The Dawn of a new resource

In March 2012, the National Library of Australia (NLA) announced it had added historical magazine The Dawn to the Trove online collection of Australian digitised newspapers.

The Dawn on Trove, National Library of Australia

The Dawn on Trove, National Library of Australia

Trove is a powerful search engine run and developed by the NLA; visitors to the site are able to search a vast range of resources including maps, music, images, oral histories, books, journals, magazines, archival collections, biographies and digitised newspapers through one simple, user-friendly website.

The name comes from 'trouver' a French verb meaning to find or discover. The NLA has created this tool to make it easier to access content in the treasure trove of not only the national collection, but collections in our state libraries too.

The Dawn: Journal for the Australian Household, was published in Sydney by Louisa Lawson from May 1888 until 1905. It is a rich resource for use by teachers across the curriculum.

The only complete collection of The Dawn that still exists is the one that belonged to Louisa Lawson herself; every single issue, in bound volumes sits on the shelves of the State Library of New South Wales.

Bound hard copies of The Dawn from the State Library of New South Wales
Bound hard copies of The Dawn from the State Library of New South Wales
Photo by Craig Mackenzie courtesy of the National Library of Australia


It is an incredibly precious and fragile artefact of history and almost impossible for most people to access. It can’t generally be handled by people casually visiting the library. While it has been available on microfilm in major libraries since 1986, there’s no denying that having it freely available online means more people will be able to read The Dawn and use it for research.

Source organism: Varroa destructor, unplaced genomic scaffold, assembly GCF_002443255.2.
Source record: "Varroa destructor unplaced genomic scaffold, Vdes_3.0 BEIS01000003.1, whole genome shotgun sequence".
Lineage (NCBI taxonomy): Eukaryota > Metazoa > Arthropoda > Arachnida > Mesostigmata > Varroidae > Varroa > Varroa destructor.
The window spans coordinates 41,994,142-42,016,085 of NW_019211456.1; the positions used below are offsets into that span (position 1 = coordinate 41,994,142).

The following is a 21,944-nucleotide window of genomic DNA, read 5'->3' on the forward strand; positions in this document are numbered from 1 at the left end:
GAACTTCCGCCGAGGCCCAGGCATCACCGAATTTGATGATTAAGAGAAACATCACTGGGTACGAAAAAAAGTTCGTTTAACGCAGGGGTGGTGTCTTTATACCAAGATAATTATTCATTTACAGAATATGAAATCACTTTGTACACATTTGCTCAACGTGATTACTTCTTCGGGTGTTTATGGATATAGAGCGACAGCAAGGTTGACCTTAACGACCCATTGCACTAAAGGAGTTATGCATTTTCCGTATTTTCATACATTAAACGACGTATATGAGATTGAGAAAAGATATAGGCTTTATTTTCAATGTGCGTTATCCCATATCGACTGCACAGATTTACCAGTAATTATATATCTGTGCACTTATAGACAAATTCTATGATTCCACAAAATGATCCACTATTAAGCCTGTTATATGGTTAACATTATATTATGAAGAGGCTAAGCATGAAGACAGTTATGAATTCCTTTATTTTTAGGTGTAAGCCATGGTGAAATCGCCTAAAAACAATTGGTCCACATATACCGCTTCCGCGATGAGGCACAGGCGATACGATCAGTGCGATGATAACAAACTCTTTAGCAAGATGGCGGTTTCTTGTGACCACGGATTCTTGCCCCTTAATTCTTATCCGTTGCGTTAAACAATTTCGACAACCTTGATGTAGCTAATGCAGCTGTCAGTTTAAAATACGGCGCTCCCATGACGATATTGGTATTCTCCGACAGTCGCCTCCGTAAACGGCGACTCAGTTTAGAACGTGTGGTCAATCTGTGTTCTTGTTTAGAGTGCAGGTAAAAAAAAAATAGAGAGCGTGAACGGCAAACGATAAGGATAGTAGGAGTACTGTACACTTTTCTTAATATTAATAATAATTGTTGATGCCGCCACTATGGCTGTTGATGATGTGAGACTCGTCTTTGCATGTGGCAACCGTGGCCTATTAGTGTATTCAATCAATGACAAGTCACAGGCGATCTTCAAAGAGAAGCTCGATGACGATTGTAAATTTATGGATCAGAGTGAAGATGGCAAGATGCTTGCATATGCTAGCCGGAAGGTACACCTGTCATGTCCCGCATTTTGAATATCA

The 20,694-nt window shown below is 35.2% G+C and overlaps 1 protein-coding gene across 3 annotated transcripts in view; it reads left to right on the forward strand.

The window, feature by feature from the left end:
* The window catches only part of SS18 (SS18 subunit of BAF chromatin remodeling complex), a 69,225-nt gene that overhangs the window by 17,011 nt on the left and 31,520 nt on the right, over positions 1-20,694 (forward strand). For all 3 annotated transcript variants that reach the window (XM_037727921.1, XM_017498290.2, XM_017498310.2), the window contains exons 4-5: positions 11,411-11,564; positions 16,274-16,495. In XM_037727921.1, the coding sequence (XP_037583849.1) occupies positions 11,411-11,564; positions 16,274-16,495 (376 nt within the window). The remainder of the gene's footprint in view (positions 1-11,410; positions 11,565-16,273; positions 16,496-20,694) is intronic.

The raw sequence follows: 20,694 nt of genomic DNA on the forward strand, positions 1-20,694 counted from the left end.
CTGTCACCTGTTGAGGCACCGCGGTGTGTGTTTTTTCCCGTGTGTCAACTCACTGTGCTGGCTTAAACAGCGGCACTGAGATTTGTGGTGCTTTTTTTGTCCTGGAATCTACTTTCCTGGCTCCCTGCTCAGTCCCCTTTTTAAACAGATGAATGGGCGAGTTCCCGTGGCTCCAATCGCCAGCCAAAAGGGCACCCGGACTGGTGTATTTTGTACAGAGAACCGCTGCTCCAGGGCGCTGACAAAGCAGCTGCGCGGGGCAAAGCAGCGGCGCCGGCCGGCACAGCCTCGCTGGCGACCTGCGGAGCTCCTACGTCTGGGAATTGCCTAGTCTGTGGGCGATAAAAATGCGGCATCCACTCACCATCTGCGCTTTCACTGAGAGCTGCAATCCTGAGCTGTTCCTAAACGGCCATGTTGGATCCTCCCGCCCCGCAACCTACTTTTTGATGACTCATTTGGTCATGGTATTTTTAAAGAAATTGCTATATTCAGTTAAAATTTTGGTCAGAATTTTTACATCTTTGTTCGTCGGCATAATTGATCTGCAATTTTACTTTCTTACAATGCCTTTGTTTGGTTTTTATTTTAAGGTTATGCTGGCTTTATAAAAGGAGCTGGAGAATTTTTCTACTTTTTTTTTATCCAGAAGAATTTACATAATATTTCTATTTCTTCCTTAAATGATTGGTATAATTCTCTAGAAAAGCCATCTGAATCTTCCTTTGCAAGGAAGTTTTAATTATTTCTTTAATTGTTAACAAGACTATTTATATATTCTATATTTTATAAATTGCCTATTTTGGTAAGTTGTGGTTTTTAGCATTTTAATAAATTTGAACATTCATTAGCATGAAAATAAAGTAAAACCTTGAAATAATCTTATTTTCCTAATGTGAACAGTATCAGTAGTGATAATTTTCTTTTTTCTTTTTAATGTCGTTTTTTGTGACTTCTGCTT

Now that The Dawn is in Trove, anyone can access it and even better, they can do a full text search. This opens up avenues for historical research that previously just weren’t possible.

Given that the new Australian history curriculum specifically identifies federation and suffrage as key themes, The Dawn is uniquely placed to provide fresh insights on this important phase of nation building. The many column centimetres devoted to these topics should give students the opportunity to do their own research in a primary source of the time. They can even help correct errors in the articles created by the automatic text recognition of the scanned page images. Creative educators may also find inspiration in regular columns in The Dawn. Perhaps the poet’s page can provide hitherto undiscovered gems for English studies. Does the children’s corner contain interesting ideas for engaging early learners?

I was alarmed to discover that The Dawn was not readily available online when I was searching for stories of women using and creating technology before the digital age. I had imagined Louisa Lawson’s important journal would be a good place to look. Disappointed to discover it was not yet online, I contacted the National Library to ask them to include The Dawn in their project to digitise Australian newspapers and put them online.

This was the reply: